4 Tips For A Former Art Student Transitioning Into The Corporate World


“All these people on the planet, working 9-5 just to stay alive…”
I used to think that that was the end of my life. That working those particular hours at that particular job would be the end of my creativity, wit, and talent, and the beginning of corporate mediocrity.
As a former art student, joining the herd of mainstream corporate North America is generally treated with a healthy dose of disdain. The idea that blending in with the “greys” and the “navy blues” of Bay street (or looking down at it from the fourteenth floor) will put us in this horrible hole of…well…”everyone else-ness.” I used to imagine the color from my vibrant retro, semi-indie, underground clothes slowly washing off my body, being replaced with this horribly well-tailored woman-suit with low-cut black heels. Ditching my natural twist-out for an expensive bob-cut. Actually clutching my pearls from cyclists at busy intersections. But after working in the “professional” world for some time I’ve come to realize that it’s possible to retain your sense of self. Here are some lessons I’ve learned about how to make the corporate world work for you while still maintaining your individualistic flare.

1. Find ways to assimilate your spunk into your work.

They hired you for a reason. You’re most likely young, vibrant, wildly opinionated, and are not weighed down by responsibilities and routines like most of your other “well seasoned” colleagues. Milk it.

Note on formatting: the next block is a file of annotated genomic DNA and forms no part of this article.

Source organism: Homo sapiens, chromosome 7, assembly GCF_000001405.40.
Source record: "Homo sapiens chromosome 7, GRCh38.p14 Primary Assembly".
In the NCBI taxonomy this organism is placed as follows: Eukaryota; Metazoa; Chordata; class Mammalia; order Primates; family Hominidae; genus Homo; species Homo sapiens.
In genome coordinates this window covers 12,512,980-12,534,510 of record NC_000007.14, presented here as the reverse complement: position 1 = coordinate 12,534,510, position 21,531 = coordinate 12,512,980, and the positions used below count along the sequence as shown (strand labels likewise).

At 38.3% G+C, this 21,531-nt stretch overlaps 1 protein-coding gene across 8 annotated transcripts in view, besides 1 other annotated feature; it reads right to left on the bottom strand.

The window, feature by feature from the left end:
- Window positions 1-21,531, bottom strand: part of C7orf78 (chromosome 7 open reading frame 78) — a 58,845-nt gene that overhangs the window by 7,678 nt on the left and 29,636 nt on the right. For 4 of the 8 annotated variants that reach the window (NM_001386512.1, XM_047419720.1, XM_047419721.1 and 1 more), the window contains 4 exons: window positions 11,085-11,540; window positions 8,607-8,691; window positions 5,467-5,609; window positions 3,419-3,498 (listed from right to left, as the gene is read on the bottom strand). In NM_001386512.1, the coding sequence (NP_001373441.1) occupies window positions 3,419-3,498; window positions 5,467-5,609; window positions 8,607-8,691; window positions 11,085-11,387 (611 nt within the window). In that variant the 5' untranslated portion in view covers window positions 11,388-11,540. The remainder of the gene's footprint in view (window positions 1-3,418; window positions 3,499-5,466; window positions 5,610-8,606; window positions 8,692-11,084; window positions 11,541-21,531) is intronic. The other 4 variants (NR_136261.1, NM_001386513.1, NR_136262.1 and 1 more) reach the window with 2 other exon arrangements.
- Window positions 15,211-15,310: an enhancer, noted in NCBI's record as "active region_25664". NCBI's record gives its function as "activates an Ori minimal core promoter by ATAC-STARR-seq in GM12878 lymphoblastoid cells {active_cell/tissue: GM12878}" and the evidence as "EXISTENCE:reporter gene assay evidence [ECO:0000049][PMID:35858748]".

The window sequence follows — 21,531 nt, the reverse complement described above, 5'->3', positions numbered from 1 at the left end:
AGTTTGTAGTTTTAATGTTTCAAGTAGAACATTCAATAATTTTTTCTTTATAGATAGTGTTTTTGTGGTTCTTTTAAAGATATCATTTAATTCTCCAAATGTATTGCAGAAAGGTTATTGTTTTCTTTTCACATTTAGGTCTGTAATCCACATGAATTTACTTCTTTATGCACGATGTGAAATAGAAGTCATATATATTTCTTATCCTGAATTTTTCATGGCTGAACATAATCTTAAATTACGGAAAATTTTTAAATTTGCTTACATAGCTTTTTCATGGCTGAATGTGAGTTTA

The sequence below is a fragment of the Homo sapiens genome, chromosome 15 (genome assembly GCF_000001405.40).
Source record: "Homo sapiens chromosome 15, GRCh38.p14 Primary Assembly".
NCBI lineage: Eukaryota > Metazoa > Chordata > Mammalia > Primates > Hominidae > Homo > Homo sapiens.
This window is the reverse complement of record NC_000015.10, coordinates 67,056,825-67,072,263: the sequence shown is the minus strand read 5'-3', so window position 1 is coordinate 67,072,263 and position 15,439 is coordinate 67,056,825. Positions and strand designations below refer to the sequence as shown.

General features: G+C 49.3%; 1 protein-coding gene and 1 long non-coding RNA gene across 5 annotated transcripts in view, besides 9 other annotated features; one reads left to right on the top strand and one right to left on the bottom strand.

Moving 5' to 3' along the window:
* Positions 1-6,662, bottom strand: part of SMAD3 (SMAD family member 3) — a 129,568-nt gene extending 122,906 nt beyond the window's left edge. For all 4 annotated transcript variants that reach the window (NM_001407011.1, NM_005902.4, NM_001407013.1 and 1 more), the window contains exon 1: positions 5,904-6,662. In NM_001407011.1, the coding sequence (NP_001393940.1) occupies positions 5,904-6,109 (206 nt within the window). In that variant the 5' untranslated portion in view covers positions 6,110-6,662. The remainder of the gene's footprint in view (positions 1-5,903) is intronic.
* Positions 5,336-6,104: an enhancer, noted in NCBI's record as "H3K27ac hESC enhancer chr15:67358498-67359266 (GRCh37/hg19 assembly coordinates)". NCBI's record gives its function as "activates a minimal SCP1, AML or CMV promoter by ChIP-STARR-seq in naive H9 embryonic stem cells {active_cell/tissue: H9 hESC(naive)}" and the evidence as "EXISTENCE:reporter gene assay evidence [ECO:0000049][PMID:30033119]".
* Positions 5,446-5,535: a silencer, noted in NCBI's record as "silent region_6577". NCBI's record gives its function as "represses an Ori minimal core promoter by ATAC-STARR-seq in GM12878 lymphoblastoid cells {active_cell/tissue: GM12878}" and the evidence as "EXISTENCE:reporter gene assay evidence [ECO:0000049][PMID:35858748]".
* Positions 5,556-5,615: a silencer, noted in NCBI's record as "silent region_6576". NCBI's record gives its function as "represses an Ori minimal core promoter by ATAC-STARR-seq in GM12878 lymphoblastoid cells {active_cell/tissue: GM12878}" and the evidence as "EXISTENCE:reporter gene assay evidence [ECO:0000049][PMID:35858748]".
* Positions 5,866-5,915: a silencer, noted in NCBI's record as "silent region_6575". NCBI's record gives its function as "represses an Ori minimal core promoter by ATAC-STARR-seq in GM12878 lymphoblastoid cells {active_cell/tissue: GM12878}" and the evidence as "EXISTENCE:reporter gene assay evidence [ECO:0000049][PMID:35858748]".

2. Remember that although it’s “mainstream,” work is work no matter what.

A friend of mine brought up a valid point: whether you work at a coffee shop, in data analytics, or on a production set, work is work and EVERYONE wants to go home and veg out at some point. You might love it, but you’ll also love not having to do it — no matter how satisfying or fulfilling it may be. Don’t be afraid to admit that you need to decompress after a long day’s work.

3. Embrace it.

This generally applies across the board when it comes to anyone working a job totally outside of their interests. Use this opportunity as a springboard for growth. Sure, you’re answering phones in an HR benefits call centre and not selling your graphic art design for a living like you’d imagined, but when life gives you lemons…you know the rest. At least now you’ll know how to organize your finances, how major corporate companies are run, and how to gather some employable skills that might save your ass in the long run when your art fund runs a little dry.

4. Mandala.

I must have watched the first episode of Orange Is the New Black a zillion times, but what always gets me is Yoga Jones’ beautiful monologue to Piper about the “mandala.” Just remember that it’s all temporary. Make the most out of this experience. Learn all you can learn. Network as much as you can. Be courteous and professional, no matter who you speak to. You NEVER know who knows who and where a simple conversation can lead. And when it’s all over — that’s it. It’s all over. Wipe it away.

Rest assured there is someone else in your office just as anxious to leave as you are — we’ve all been there. Just go in to work with the saving knowledge that one day, your work will be recognized and that it DOES get better.